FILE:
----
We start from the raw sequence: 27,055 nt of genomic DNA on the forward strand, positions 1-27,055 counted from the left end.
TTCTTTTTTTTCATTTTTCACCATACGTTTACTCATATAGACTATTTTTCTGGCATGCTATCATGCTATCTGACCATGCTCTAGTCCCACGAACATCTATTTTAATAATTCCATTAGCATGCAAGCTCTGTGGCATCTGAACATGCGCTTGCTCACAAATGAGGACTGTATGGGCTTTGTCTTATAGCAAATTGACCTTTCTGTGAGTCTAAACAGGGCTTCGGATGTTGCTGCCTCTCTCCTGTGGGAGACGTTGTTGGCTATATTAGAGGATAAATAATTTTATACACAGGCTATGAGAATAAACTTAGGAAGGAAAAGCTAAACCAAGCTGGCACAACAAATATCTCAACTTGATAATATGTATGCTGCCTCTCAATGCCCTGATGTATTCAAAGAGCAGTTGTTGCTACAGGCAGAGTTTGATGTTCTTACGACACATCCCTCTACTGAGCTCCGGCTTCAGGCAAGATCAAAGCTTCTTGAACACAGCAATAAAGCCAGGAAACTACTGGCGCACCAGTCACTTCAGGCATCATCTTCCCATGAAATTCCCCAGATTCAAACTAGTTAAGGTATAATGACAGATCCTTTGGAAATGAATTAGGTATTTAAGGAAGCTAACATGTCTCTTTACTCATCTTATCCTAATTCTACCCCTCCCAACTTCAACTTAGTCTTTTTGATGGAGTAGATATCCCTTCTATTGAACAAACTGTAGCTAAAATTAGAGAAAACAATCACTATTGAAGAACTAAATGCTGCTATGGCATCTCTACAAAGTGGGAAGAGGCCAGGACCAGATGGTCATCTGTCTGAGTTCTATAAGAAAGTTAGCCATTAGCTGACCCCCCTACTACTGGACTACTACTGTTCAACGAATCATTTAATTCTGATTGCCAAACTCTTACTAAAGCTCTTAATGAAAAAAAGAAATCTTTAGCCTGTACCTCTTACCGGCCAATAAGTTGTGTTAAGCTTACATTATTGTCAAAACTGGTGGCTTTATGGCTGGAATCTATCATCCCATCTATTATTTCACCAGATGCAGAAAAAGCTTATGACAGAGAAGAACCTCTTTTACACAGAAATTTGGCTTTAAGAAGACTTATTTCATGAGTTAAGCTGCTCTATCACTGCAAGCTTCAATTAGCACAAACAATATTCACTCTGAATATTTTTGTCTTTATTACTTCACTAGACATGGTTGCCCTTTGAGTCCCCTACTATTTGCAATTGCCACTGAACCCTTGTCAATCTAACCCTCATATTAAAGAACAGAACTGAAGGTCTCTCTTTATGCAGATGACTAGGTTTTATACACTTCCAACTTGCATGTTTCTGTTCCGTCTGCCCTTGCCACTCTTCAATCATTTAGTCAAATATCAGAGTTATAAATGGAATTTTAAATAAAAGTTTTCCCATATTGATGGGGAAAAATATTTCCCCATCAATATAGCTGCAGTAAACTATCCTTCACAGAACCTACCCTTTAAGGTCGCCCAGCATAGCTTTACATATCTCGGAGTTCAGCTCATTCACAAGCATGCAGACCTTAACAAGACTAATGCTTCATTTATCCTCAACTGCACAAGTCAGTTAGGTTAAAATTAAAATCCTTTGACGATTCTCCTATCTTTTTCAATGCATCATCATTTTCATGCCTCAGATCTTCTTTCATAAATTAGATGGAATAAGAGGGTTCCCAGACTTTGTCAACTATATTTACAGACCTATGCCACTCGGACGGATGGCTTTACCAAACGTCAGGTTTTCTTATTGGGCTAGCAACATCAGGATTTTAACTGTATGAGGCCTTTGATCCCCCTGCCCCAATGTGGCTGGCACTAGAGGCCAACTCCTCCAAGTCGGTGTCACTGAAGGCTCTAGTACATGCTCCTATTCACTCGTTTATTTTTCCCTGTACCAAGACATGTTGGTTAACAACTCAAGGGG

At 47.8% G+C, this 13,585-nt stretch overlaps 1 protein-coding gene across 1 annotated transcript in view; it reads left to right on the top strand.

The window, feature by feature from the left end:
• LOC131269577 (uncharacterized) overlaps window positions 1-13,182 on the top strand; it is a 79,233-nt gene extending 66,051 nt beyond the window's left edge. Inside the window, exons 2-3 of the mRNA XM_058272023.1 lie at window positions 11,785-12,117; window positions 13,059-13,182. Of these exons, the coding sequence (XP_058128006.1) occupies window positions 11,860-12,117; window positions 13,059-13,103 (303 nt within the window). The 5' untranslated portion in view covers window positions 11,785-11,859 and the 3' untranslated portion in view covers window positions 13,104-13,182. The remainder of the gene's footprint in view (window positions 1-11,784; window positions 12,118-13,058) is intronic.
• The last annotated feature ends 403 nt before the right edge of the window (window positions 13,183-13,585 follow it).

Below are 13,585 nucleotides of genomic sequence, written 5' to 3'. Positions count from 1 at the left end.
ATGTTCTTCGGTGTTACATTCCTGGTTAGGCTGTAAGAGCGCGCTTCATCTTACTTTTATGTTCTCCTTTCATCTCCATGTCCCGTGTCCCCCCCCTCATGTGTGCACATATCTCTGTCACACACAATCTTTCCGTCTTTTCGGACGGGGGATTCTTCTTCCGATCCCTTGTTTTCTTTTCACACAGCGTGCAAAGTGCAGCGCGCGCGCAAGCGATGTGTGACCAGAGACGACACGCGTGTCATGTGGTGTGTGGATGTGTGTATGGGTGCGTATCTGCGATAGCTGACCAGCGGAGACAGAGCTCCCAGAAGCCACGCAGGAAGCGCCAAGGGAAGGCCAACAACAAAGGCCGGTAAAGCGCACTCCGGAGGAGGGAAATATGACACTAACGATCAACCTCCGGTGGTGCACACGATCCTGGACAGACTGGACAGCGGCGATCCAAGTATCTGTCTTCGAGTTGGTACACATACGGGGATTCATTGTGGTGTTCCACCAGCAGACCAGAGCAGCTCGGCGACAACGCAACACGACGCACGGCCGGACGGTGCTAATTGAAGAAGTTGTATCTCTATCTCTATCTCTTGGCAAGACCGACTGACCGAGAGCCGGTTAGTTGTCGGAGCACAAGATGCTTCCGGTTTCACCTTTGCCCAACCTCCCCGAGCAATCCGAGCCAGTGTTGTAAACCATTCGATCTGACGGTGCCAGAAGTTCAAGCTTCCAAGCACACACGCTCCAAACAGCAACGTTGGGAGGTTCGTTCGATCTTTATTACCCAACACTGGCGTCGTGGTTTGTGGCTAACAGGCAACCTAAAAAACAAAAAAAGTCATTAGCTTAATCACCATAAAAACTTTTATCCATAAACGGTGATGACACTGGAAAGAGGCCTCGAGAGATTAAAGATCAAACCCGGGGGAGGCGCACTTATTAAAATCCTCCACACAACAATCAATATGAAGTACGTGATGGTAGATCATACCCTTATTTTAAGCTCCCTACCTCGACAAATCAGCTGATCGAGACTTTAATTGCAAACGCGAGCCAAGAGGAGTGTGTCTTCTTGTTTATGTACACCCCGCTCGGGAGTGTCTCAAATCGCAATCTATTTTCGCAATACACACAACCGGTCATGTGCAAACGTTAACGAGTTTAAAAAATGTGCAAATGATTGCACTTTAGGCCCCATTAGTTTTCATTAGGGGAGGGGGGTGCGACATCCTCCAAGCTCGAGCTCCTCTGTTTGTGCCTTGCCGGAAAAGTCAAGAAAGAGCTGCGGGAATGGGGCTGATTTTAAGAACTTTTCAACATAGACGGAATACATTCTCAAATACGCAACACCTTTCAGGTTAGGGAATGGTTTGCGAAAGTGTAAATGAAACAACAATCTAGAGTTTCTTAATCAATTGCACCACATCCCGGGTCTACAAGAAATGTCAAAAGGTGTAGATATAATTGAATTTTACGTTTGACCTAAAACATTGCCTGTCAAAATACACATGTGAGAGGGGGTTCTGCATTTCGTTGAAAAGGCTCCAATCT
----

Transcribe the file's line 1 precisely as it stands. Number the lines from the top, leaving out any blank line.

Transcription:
We start from the raw sequence: 27,055 nt of genomic DNA on the forward strand, positions 1-27,055 counted from the left end.